Morning links: Stacey Jay edition.

Less than a week into the new year, and we've already had a literary blow-up. Woof.

The background, as I understand it:

Due to the low sales numbers on Princess of Thorns, a traditionally-published sequel is out of the question. So author Stacey Jay started a Kickstarter to fund the sequel, with some of the money slated for actual publishing costs, and some of the money slated for living expenses while the book was being written.

A short time later, Jay cancelled the Kickstarter, citing anger from the "writer/blogger/reader community", finishing off the blog post with an addendum that reads (in part):

And just for the record, this isn't the sole reason I'm retreating. This is definitely the nail in the coffin, but I've noticed increasing vitriol in the Young Adult community for years now. It's sad. A community that was once a warm, welcoming place has become a place where people wait to pounce and tear at flesh the moment someone steps out of line (in their perspective).

My take, in brief:

Which isn't to say that people shouldn't openly discuss the project, critique the use of literary crowdfunding in general—and the use of Kickstarter vs. Patreon vs. IndieGoGo in specific—as well as in relation to the project. I saw conversations about the possible future effects of crowdfunding on publishing, discomfort with paying for a book before it'd been written, and all manner of other related topics. All of that, really, is to be expected, and good, thoughtful discourse is important and productive.

I haven't see rage or bullying or personal attacks, though I've seen a lot of claims/assumptions that there HAVE been. I don't know if people are conflating disagreement/criticism with bullying—something I've noticed has been happening with alarming regularity—or if I just missed the personal attacks.

BECAUSE. I came to all of this after the fact, so it's very, very possible that I missed something (or, of course, that my interpretation of what I've seen is different than other peoples' interpretation). It's also quite possible—likely, even—that Jay received emails and/or private messages on Twitter/FB that were uglier than what's been said in public.

Anyway. Related links:

  • At Storify: The Kickstarter That Was, Then Wasn't. Many of the compiled tweets here are blunt and/or harsh, and some are somewhat snarky—I do think it's understandable that some people viewed them as bullying and/or toxic and/or mean-spirited, etc.—but the majority of them are focused on the details of project itself, on the idea of crowd-funding a book, not on Jay herself.
  • At Bibliodaze: Stacey Jay and the Politics of the Crowdfunded Author. "More writers will inevitably turn to the crowdfunding model in the future, probably because they’ll have to. Publishing is a mess right now and it’s particularly vicious towards mid-list writers. There’s less money to spend on publicity in an increasingly crowded market and unless you’re an established big name with an upcoming movie adaptation, you’re going to suffer. "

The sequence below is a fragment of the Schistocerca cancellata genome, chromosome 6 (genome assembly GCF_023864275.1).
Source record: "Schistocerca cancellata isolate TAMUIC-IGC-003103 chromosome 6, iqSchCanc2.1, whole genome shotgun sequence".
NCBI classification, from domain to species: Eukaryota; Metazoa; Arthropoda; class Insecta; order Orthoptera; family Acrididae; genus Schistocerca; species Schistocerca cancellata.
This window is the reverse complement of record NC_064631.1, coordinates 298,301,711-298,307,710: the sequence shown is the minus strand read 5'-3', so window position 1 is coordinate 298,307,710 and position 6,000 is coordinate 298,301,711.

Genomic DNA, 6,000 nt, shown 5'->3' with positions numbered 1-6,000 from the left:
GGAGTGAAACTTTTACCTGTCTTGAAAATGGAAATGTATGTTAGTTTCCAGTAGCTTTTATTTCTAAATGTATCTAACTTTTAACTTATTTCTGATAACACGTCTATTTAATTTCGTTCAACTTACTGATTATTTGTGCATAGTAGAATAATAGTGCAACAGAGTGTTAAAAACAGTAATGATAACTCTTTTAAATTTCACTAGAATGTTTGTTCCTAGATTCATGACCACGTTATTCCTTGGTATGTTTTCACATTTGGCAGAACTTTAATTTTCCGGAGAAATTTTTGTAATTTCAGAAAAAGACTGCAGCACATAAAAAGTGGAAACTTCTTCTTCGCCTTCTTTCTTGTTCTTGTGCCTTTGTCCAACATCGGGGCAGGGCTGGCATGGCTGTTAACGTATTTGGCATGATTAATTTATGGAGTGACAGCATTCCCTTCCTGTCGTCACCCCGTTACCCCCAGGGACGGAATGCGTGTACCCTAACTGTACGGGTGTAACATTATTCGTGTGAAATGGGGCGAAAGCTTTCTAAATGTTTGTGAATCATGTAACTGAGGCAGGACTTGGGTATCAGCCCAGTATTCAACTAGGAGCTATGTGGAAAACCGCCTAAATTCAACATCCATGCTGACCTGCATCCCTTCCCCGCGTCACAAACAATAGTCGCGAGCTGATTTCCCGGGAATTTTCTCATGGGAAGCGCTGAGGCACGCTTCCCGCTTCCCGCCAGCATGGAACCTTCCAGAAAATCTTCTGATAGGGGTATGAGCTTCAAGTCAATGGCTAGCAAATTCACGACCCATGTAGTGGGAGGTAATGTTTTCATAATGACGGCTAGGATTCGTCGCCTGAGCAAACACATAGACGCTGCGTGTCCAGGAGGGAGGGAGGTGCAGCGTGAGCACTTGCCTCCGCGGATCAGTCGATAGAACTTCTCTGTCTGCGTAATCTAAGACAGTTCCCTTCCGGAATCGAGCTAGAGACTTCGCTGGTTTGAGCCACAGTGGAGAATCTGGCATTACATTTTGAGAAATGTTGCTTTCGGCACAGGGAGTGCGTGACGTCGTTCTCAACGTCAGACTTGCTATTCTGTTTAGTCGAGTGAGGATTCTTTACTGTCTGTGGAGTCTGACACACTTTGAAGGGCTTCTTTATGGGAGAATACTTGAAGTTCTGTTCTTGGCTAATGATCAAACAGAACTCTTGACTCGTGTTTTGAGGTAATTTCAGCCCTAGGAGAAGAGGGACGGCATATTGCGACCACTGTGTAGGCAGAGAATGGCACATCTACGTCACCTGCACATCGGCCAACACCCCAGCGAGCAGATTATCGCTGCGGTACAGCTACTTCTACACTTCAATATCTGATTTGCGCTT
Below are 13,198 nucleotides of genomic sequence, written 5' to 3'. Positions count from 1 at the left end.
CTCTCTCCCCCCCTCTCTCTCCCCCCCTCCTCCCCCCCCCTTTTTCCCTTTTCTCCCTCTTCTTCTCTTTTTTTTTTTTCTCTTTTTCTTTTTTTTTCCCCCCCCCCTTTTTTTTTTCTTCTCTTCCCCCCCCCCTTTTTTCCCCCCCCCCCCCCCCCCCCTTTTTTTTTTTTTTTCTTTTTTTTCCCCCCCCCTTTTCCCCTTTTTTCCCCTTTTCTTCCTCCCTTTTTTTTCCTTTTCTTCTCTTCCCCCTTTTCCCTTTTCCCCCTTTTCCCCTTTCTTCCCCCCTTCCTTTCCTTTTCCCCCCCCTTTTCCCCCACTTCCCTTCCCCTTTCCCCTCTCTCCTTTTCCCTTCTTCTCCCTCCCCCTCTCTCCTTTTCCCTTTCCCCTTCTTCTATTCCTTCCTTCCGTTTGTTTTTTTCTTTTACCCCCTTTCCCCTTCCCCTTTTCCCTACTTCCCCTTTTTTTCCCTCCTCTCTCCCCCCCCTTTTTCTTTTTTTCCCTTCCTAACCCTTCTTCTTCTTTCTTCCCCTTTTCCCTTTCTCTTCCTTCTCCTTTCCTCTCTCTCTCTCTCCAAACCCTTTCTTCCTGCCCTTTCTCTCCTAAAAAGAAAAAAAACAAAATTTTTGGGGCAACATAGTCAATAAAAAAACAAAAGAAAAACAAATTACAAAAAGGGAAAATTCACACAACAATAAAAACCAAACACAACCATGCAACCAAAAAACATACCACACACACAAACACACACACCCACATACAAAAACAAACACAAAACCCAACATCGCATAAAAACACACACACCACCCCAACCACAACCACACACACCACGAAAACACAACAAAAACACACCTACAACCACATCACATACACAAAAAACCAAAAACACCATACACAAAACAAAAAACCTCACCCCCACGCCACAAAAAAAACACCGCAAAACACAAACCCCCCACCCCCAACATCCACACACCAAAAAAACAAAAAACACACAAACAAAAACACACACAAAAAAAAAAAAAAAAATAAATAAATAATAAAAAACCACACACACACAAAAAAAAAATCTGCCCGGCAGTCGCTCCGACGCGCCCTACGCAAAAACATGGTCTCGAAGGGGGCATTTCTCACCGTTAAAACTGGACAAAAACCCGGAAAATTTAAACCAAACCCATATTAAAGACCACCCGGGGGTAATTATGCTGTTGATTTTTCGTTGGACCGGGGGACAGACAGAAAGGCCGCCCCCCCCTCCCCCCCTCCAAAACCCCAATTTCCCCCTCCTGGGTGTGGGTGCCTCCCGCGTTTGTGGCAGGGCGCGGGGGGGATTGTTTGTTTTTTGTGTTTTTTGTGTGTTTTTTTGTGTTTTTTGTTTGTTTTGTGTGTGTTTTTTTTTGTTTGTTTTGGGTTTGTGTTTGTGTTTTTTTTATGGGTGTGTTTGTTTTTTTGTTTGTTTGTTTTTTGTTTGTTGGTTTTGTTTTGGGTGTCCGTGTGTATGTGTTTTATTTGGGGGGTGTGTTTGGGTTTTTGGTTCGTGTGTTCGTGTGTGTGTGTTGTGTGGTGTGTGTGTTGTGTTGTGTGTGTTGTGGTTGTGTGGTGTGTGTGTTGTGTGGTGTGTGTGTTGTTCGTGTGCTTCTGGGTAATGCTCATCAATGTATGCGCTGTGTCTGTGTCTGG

• At Terrible Minds: Kickstarter Tag Team Post: Who's Asking Too Much? "Stacey Jay came under criticism, both for asking for an advance, essentially, and for the line saying if it didn’t fund she’d instead focus on re-publishing her backlist. Some thought it had a whiff of emotional blackmail about it. (I didn’t see it that way. She writes under three names and is supporting a family. I figured she was saying if it doesn’t fund, she’ll focus on things that will let her provide for her family)." (This one is ESPECIALLY interesting, as Laura Lam (Pantomime & Shadowplay) wrote it (or, well, the first half of it), and as she says, "But if things had gone differently, I might have been Kickstarting Masquerade (book 3) right about now. And then, maybe, this could have been me? Who knows.". Also, the second half is by Chuck Wendig, who HAS Kickstarted books, so that's ALSO a super-interesting and relevant read. So, in short, the WHOLE POST is very much worth your time.)
  • At YA Interrobang: Stacey Jay Launches Kickstarter Campaign, Cancels After Controversy. "Other readers discussed how quickly publishers can be to abandon books, and how they wished publishers would focus on promoting more titles rather than concentrating all of their publicity on their bestsellers."
  • At The Wanderlands: On writer privilege, crowd funding, and egg sandwiches. "Wanting to make a living and write full time shouldn’t be seen as a privilege. It’s not. Nothing about writing full time is privilege. Writing is hard. Writing is love. Writing takes time. "
  • At Teh Awesome Sauce: Suffering for (and with) our art. "I find this idea that creators shouldn’t ask for money for their content to be utterly bizarre. I can’t think of any other profession where people expect to get something for nothing so much as the arts. There is this prevailing notion that art should be free, that authors should create it just for the LOVE of creating and that we should all be able to enjoy it free of charge."
  • From Dawn Metcalf: Thoughts on Stacey Jay, Time, Money, & Telling it Like it is. "I assure you, it’s not that any writer *wants* to walk away from a story, especially one that hadn’t been fully told to her/his satisfaction, but the truth is that we have to make tough choices with the precious time we’ve been given: are we going to spend time writing something with no guarantee of return or spend that time on the next project that might go somewhere?"